Donald Trump Must Be Cross-Examined In Impeachment Trial, Says Former Watergate Prosecutor

U.S. President Donald Trump looks on in the Oval Office of the White House as he meets with U.S. Representative Jeff Van Drew of New Jersey, who has announced he is switching from the Democratic to Republican Party, on December 19, 2019 in Washington, DC.
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Former Watergate prosecutor Nick Akerman, who previously predicted Donald Trump‘s downfall from Gordon Sondland’s testimony, recently penned an op-ed for Newsweek about the upcoming Senate trial into the president’s behavior. Akerman highlights Trump and Senate Majority Leader Mitch McConnell’s purported attempt to avoid a “real trial” and suggests that this stems from fear of pressure to call Trump as a witness, which means cross-examination.

“There is no dispute that the witness with the most material knowledge of the facts surrounding the alleged shakedown of Ukraine is Donald J. Trump,” Akerman wrote, noting Trump’s July call with Ukraine President Volodymyr Zelensky, which the president claims was “perfect” despite accusations of leveraging foreign aid to pressure Zelensky.

“The problem for Trump is that his lies and obfuscation cannot withstand a vigorous cross-examination of the facts,” Akerman added.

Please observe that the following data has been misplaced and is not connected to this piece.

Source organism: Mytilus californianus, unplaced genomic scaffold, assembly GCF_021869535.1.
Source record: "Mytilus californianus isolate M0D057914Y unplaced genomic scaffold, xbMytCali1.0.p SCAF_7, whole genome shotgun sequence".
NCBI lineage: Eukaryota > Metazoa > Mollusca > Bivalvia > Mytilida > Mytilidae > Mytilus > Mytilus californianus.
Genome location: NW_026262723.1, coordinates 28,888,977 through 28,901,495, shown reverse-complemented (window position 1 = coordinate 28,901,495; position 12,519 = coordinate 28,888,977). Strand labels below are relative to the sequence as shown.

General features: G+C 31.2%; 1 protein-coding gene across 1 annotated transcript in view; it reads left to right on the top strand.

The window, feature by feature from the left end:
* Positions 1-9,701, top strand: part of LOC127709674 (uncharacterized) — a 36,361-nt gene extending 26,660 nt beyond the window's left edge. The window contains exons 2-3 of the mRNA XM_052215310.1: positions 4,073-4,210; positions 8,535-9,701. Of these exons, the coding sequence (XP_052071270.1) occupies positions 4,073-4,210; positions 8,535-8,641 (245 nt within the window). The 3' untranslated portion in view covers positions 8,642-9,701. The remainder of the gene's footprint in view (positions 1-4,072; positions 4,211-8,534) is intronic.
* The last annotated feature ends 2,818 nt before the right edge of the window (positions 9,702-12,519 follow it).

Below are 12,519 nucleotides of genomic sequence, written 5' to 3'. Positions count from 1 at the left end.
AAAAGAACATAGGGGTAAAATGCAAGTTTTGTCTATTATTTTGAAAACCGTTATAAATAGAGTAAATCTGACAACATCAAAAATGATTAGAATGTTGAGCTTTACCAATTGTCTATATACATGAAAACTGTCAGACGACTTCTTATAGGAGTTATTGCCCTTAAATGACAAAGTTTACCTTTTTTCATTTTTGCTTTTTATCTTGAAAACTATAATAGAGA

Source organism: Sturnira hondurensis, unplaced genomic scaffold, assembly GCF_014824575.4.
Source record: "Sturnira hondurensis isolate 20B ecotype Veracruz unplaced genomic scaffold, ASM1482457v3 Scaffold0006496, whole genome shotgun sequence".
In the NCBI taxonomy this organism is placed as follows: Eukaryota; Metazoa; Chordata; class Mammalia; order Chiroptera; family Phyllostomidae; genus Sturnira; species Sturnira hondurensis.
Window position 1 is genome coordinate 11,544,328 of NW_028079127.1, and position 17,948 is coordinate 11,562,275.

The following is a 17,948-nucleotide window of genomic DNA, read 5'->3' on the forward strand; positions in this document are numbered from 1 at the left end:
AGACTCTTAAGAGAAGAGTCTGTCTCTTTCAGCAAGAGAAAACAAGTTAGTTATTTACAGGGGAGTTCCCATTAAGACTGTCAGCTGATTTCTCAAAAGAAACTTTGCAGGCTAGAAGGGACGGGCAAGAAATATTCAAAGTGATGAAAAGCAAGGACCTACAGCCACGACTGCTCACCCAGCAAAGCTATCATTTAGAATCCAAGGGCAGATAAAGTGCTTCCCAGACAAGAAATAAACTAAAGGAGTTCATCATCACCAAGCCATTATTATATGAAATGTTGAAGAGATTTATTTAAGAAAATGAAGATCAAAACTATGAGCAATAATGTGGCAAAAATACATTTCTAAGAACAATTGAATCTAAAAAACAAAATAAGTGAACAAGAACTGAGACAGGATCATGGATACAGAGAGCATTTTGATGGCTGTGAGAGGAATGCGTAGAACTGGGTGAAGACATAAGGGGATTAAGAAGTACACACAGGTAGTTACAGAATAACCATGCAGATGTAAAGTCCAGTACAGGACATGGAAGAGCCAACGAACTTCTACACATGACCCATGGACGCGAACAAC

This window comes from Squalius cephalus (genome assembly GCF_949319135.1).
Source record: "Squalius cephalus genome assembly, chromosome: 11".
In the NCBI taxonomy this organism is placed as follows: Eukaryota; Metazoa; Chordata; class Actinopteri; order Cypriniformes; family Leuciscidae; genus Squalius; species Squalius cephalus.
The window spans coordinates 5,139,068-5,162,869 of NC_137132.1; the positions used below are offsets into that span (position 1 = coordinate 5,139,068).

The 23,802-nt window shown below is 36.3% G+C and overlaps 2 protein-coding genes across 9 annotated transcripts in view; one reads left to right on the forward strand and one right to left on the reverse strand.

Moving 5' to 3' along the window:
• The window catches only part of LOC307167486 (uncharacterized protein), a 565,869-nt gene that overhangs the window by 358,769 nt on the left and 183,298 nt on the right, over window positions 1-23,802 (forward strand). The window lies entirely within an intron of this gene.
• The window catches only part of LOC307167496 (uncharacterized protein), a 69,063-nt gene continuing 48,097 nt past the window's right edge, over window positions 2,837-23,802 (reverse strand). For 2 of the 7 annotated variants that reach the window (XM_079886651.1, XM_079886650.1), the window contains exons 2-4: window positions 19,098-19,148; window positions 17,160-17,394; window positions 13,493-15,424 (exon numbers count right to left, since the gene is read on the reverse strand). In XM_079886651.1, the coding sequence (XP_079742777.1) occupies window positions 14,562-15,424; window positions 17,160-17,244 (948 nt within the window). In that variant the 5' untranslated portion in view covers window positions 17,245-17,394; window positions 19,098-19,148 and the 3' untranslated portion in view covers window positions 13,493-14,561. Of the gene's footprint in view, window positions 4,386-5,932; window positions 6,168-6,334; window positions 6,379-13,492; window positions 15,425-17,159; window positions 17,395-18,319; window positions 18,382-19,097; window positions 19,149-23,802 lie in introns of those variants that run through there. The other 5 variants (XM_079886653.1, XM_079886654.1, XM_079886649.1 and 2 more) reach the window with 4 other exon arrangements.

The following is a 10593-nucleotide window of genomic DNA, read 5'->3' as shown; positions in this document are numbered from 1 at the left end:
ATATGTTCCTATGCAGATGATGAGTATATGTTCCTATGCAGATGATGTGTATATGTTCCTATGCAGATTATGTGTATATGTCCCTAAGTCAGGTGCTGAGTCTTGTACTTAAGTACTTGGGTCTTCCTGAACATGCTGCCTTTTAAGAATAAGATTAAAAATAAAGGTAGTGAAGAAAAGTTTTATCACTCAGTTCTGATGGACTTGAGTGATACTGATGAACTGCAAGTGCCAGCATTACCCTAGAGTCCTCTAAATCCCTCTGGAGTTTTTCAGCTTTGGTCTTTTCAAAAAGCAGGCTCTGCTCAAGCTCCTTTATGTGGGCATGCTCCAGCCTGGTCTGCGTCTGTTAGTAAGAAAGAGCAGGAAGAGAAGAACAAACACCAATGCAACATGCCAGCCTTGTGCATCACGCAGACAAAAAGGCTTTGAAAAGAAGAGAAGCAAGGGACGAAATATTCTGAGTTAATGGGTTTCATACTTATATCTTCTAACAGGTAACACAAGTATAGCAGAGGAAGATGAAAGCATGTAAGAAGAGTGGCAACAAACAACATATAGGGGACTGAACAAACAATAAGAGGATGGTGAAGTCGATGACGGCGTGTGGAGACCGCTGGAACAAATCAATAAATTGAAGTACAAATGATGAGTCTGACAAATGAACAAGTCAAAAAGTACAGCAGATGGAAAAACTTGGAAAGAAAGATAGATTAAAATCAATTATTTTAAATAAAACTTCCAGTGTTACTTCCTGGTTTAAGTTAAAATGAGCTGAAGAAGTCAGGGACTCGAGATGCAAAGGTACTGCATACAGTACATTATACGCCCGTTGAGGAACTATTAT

Akerman highlighted Trump’s use of Rudy Giuliani to help head his alleged pressure campaign, as well as the president’s reported lack of interest in fighting corruption in Ukraine. While Trump claims he was using foreign aid to secure investigations into his political rivals, Joe Biden and his son, Hunter, Sondland’s testimony suggested the president was only interested in the announcement of such investigations – not the inquiries themselves.

The lawyer also claims that McConnell might not be able to control the format of the impeachment trial, as he appears to be suggesting. According to Akerman, the rules may fall into the hands of Chief Justice of the Supreme Court John Roberts, the public official designated to preside over the impeachment trial, per the Constitution.

“The final rules of the trial may ultimately rest with Justice Roberts to call ‘balls and strikes,’ as he famously described how he viewed his role as a Supreme Court Justice at his confirmation hearing, and whose legal and moral authority would have to be overruled by 51 senators.”

Akerman has also been critical of Attorney General William Barr, who has been slammed by some for approaching his role from a partisan position. Akerman said that Barr is “up to his eyeballs” in corruption due to his proximity to Trump — a position that was echoed by former federal prosecutor Michael J. Stern.

Stern suggested that — like McConnell — Barr has aligned himself with the White House and is attempting to protect the man who assigned him to his position: Trump. Stern added that he believes Barr is taking every chance he can to tip the scales to favor the president, noting that this isn’t how the attorney general is supposed to operate.